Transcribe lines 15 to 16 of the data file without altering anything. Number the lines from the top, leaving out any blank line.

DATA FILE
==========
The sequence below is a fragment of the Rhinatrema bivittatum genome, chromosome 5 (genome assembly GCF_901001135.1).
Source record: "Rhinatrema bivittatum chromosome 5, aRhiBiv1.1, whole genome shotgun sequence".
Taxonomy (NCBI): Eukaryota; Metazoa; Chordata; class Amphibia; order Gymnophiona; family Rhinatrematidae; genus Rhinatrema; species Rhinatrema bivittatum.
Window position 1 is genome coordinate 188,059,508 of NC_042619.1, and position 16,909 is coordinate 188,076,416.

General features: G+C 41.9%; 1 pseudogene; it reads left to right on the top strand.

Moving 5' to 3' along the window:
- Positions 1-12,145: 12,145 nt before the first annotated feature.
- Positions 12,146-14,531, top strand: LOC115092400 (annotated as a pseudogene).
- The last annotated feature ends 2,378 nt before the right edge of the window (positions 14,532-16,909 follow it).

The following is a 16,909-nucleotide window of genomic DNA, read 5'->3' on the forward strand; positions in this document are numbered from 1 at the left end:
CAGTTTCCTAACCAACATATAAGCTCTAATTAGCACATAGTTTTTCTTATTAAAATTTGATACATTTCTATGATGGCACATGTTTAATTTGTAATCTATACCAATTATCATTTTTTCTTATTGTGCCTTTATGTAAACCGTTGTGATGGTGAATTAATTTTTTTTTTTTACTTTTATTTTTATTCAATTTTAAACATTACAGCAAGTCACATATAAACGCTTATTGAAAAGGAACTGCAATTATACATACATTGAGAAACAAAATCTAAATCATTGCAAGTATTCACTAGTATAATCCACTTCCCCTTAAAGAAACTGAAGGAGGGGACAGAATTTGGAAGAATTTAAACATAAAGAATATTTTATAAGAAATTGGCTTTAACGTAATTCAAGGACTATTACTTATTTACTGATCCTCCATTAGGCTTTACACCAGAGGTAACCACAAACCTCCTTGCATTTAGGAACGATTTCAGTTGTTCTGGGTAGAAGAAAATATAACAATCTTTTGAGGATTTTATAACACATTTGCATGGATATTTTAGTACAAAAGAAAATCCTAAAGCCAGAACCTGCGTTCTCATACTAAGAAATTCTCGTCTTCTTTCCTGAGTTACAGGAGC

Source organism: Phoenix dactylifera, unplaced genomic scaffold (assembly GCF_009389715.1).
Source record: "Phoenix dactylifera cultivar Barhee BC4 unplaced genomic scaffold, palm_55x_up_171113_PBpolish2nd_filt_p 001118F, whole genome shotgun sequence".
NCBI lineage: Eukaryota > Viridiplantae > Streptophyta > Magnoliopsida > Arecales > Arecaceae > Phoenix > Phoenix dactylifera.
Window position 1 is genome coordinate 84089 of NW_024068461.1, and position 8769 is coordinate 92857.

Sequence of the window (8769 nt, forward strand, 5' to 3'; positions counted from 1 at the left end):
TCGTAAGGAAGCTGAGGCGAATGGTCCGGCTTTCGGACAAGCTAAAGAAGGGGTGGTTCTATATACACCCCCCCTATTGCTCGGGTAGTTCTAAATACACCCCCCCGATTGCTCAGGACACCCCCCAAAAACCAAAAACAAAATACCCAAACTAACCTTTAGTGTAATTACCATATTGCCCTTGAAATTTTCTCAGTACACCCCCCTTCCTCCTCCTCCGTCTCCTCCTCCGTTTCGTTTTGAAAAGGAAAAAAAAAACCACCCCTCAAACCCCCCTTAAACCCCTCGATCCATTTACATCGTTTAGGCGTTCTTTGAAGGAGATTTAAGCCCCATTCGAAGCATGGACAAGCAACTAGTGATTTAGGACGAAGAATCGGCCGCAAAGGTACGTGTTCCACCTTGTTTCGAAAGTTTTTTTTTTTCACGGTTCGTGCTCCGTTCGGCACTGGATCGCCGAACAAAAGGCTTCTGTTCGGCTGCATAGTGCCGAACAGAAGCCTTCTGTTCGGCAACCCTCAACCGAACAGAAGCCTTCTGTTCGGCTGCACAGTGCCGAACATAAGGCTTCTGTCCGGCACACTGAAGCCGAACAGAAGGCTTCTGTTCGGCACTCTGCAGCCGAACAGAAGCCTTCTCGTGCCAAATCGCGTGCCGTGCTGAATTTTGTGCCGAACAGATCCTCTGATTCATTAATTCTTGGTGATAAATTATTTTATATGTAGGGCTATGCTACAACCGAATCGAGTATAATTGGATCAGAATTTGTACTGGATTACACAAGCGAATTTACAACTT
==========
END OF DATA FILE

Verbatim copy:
Window position 1 is genome coordinate 84089 of NW_024068461.1, and position 8769 is coordinate 92857.

Sequence of the window (8769 nt, forward strand, 5' to 3'; positions counted from 1 at the left end):